Here’s the news of the week – and how we see it here at McAlvany Wealth Management:
Trump Doesn’t Quit, but Stocks Really Should
Equities both here and abroad crept a bit higher this week, with most of the major indices adding about a half a percent. The reason is difficult to see, but the action seems to be feeding on itself whether the news is good or bad. In any case, on the bullish side of things, we had some government action: Trump began to hack away at Obamacare via executive order, the BoJ and ECB reiterated their commitment to asset purchases, and the FOMC minutes revealed Yellen as the only hawkish (by today’s standards) member left on the board. On the market side, we had some early third-quarter corporate earnings reports, which so far have been met with share price declines despite expectation-beating results.
Shares of the big four banks (JPMorgan, Wells Fargo, Bank of America, and Citigroup) in particular were discounted, even as revenues and earnings grew on a year-over-year basis (aided by share buybacks). Commercial lending growth apparently was strong enough to offset weakness in trading and/or consumer lending divisions. Shares of PNC bank suffered through a similar scenario. Elsewhere, AT&T warned that it would fall short of expectations this quarter, given some disappointing subscriber growth (which also hints at trouble with smartphone sales – think Apple). AT&T shares fell over 6% on Thursday. Again, however, markets appeared to shrug these issues off (for now), deeming them to be either company specific or hurricane related.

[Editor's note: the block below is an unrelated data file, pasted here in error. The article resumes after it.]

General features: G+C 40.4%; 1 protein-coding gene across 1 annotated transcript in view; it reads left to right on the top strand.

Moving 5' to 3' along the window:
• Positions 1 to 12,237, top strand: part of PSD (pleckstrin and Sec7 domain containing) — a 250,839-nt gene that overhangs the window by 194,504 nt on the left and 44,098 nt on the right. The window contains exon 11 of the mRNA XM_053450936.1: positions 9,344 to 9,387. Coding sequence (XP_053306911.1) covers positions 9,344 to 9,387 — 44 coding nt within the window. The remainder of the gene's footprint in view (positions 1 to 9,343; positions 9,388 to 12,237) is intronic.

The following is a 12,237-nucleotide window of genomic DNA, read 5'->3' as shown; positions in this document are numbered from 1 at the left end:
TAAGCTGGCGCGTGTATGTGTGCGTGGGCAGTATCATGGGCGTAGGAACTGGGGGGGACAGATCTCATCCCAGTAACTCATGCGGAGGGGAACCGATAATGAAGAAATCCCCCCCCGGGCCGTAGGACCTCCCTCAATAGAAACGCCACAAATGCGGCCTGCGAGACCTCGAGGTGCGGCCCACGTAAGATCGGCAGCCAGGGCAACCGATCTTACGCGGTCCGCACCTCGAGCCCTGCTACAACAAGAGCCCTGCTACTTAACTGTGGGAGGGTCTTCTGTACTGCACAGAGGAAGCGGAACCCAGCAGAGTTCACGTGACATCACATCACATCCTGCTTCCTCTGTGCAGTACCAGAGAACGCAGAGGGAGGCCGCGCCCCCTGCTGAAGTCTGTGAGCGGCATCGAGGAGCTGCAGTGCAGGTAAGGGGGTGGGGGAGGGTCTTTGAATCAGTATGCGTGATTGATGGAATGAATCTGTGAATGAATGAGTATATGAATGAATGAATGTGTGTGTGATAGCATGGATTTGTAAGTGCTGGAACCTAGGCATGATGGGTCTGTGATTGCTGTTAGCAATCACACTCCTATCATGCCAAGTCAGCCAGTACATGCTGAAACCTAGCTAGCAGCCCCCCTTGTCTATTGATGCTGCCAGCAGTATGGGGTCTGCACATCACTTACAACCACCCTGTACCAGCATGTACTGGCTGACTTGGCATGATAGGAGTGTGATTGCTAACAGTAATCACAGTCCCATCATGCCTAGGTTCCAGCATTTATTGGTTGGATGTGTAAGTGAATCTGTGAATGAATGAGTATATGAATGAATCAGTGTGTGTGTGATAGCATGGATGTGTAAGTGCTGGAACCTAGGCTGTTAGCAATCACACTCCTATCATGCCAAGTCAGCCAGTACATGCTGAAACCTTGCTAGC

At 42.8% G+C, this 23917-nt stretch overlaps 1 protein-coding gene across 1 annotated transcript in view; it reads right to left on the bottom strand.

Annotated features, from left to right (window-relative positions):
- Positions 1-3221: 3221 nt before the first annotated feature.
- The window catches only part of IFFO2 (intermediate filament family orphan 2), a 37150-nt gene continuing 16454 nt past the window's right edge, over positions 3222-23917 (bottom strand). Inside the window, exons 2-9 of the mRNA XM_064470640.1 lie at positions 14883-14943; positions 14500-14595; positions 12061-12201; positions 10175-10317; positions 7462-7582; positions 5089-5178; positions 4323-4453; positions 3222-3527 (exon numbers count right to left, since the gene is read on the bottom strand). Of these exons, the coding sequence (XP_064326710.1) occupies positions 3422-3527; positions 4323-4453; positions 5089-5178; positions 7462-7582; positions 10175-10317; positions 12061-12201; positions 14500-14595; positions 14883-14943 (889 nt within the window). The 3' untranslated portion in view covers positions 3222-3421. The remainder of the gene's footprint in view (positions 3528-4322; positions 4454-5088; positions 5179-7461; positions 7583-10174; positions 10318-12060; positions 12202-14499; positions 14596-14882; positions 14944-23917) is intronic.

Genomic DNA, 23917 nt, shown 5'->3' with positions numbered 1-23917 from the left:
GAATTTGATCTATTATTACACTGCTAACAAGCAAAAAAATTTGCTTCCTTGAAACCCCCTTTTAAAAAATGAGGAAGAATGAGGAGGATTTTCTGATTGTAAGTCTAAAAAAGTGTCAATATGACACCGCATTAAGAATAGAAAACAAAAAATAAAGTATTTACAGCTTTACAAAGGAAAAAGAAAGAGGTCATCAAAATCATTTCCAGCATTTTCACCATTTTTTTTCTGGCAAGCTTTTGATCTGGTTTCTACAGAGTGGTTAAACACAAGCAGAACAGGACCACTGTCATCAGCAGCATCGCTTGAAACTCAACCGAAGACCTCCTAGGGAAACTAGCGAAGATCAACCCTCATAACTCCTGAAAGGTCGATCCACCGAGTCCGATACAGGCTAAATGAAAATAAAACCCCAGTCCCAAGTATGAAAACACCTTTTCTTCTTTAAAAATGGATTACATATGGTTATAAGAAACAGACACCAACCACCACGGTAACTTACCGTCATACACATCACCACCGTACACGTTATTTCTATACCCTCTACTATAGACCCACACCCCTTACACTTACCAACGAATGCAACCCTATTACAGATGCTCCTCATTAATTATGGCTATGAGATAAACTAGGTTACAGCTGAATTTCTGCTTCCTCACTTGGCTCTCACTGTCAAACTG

Away from stocks, a weaker than expected “core” US CPI of 0.1% in September, combined with renewed central bank commitments to QE, kept sovereign debt markets in the black for the week. No records were set, but the 30-year Treasury shed 9 basis points to yield 2.81%, which essentially erased the last two weeks of losses. All of that pushed the dollar fractionally lower, which helped oil and the metals finish the week with solid gains. Oil’s advance may turn out to be a disappointment given that it’s still off 4.36% for the year and the industry has yet to show any real signs of restructuring. Gold, on the other hand, should finish in the green for any number of reasons previously discussed here. It’s up about 13.2% to silver’s 9.5% year-to-date, and will most likely be rangebound between 1,285 and 1,350 from now to year-end, barring some extraordinary event.
VP Investment Management